The catplot function generates the following count plot.

Example 3

A bar plot is another popular option for displaying categorical data. In the case of the count plot, we just needed one parameter. One category and one quantitative variable are frequently used in the bar plot. Let’s look at exactly how the times compare. Here, we have again taken the iris dataset for rendering the plot. Inside the catplot function, after specifying the x and y arguments. We have a kind option set to the bar. The bar plot will be rendered from the catplot function. The code is affixed here that will display the catplot in seaborn.

As in the output, you can visualize the bar plot figure.

Example 4

Box plots are graphics that are a little complicated to grasp at first but effectively illustrate data dispersion. Starting with a box plot as an example is the finest way to describe the concept. Begin with the catplot function in the following script; we have a comparison of smoker and total_bill from the tip dataset as we have set these to the x and y arguments. The kind option here is set as a box. The plot rendered will be a box plot from this catplot function. The code is affixed here that will display the catplot in seaborn.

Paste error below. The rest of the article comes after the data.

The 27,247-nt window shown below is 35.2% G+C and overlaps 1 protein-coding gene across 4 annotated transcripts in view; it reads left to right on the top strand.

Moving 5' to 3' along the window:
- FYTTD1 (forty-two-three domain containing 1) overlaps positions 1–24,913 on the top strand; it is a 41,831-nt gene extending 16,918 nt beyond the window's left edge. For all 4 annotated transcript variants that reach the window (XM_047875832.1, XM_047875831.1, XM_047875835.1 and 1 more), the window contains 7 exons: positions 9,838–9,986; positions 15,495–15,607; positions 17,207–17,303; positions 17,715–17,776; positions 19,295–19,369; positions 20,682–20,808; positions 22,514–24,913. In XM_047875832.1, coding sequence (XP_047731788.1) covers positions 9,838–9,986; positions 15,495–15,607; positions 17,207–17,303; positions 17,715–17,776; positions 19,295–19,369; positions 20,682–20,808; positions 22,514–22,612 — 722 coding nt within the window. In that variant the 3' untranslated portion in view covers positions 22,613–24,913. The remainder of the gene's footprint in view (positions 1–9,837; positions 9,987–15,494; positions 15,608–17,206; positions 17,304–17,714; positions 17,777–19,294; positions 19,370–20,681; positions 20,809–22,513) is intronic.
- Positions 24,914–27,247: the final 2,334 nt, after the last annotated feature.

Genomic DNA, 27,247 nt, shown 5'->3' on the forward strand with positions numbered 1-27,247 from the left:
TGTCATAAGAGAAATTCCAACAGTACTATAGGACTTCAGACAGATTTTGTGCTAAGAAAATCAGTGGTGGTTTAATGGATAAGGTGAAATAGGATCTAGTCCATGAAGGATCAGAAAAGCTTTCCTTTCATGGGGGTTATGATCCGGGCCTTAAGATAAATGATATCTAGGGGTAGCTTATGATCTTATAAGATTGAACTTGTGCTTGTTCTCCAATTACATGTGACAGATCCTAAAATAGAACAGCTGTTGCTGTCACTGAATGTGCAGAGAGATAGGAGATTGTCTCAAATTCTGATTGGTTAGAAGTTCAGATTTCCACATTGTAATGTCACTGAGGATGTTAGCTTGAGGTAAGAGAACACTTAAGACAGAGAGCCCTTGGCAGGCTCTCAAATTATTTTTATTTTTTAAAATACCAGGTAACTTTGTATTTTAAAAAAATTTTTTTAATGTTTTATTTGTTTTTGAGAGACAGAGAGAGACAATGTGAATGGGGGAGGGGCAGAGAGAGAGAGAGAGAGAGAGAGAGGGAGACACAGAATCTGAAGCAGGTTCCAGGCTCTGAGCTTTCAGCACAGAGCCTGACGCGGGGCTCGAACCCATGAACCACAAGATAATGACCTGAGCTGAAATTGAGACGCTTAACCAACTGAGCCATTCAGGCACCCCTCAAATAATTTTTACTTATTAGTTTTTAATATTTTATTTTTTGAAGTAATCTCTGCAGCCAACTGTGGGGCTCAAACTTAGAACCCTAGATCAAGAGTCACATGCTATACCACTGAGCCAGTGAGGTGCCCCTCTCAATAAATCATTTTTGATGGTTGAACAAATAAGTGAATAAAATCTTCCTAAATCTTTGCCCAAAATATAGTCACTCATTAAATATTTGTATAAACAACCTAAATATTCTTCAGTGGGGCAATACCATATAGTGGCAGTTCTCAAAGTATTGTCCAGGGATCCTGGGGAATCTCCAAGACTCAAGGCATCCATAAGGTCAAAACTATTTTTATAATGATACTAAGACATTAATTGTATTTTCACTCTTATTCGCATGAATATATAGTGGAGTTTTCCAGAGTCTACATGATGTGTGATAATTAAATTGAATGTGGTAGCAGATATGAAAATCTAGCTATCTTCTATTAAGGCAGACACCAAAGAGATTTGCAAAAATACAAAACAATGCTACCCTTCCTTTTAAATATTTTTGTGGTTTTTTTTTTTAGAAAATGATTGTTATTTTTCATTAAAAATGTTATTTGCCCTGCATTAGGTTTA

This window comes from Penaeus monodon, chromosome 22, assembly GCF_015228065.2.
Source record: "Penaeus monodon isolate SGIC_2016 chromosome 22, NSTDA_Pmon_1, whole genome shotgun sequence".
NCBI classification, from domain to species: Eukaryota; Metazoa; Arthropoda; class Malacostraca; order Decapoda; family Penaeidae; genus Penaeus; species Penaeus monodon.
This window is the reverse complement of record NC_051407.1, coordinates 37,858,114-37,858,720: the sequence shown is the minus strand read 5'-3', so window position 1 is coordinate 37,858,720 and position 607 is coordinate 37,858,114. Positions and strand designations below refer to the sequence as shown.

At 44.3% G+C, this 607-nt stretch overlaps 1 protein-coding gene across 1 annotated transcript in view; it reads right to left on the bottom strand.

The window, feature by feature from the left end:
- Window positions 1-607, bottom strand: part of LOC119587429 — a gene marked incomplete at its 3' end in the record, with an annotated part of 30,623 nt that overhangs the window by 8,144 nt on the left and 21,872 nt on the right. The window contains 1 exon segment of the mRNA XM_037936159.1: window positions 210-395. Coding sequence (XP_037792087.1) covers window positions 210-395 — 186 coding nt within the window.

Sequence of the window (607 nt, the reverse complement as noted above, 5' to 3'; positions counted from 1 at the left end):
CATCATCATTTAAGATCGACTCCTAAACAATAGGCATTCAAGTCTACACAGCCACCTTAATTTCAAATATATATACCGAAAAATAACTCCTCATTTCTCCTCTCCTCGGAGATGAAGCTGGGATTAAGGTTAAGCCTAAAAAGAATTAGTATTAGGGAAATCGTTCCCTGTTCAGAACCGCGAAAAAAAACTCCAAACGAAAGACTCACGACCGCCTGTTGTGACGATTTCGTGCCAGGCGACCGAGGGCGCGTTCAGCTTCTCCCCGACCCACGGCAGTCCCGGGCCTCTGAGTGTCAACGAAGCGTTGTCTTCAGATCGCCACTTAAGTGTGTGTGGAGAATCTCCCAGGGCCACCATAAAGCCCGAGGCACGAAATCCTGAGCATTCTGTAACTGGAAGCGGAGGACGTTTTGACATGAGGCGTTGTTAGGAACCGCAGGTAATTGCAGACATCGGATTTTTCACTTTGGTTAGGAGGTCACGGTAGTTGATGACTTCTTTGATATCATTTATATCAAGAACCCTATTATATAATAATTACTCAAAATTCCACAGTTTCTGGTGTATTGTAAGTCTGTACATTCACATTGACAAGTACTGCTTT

The following figure visualizes the box plot below.

Example 5

The violin plot is also included in the categorical plot. We have declared the kind parameter with the violin inside the catplot function. This function generates the violin plot representation here. The code is affixed here that will display the catplot in seaborn.

The clear representation of the violin plot in the below snap.


The purpose of this tutorial is to show you how to use Seaborn’s catplot() function to create the most frequent category plots. With each argument supplied inside the catplot function, the syntax is displayed. The three most popular categorical plots have been covered. Count, bar, and box graphs are examples of these charts.

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Kalsoom Bibi